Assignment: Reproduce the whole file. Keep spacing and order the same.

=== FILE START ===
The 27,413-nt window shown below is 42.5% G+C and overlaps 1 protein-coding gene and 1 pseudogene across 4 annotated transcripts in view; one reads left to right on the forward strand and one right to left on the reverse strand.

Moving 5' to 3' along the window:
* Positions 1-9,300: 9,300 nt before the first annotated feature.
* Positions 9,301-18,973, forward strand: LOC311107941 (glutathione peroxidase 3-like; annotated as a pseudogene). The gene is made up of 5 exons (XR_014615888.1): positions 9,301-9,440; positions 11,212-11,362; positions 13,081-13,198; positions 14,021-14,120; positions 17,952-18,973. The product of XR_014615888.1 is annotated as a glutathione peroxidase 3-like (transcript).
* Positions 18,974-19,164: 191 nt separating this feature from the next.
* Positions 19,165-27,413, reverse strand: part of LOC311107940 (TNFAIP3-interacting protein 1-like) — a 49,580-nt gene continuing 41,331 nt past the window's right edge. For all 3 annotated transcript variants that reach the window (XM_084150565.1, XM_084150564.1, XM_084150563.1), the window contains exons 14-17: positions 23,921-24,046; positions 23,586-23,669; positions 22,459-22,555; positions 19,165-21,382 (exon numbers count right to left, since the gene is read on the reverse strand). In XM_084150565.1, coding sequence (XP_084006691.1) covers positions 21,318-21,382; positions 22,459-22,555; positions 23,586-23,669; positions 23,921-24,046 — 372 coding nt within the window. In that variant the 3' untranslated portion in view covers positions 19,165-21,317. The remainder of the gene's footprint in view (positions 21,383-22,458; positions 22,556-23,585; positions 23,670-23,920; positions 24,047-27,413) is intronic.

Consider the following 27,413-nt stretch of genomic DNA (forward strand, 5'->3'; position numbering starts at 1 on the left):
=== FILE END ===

The 27,413-nt window shown below is 42.5% G+C and overlaps 1 protein-coding gene and 1 pseudogene across 4 annotated transcripts in view; one reads left to right on the forward strand and one right to left on the reverse strand.

Moving 5' to 3' along the window:
* Positions 1-9,300: 9,300 nt before the first annotated feature.
* Positions 9,301-18,973, forward strand: LOC311107941 (glutathione peroxidase 3-like; annotated as a pseudogene). The gene is made up of 5 exons (XR_014615888.1): positions 9,301-9,440; positions 11,212-11,362; positions 13,081-13,198; positions 14,021-14,120; positions 17,952-18,973. The product of XR_014615888.1 is annotated as a glutathione peroxidase 3-like (transcript).
* Positions 18,974-19,164: 191 nt separating this feature from the next.
* Positions 19,165-27,413, reverse strand: part of LOC311107940 (TNFAIP3-interacting protein 1-like) — a 49,580-nt gene continuing 41,331 nt past the window's right edge. For all 3 annotated transcript variants that reach the window (XM_084150565.1, XM_084150564.1, XM_084150563.1), the window contains exons 14-17: positions 23,921-24,046; positions 23,586-23,669; positions 22,459-22,555; positions 19,165-21,382 (exon numbers count right to left, since the gene is read on the reverse strand). In XM_084150565.1, coding sequence (XP_084006691.1) covers positions 21,318-21,382; positions 22,459-22,555; positions 23,586-23,669; positions 23,921-24,046 — 372 coding nt within the window. In that variant the 3' untranslated portion in view covers positions 19,165-21,317. The remainder of the gene's footprint in view (positions 21,383-22,458; positions 22,556-23,585; positions 23,670-23,920; positions 24,047-27,413) is intronic.

Consider the following 27,413-nt stretch of genomic DNA (forward strand, 5'->3'; position numbering starts at 1 on the left):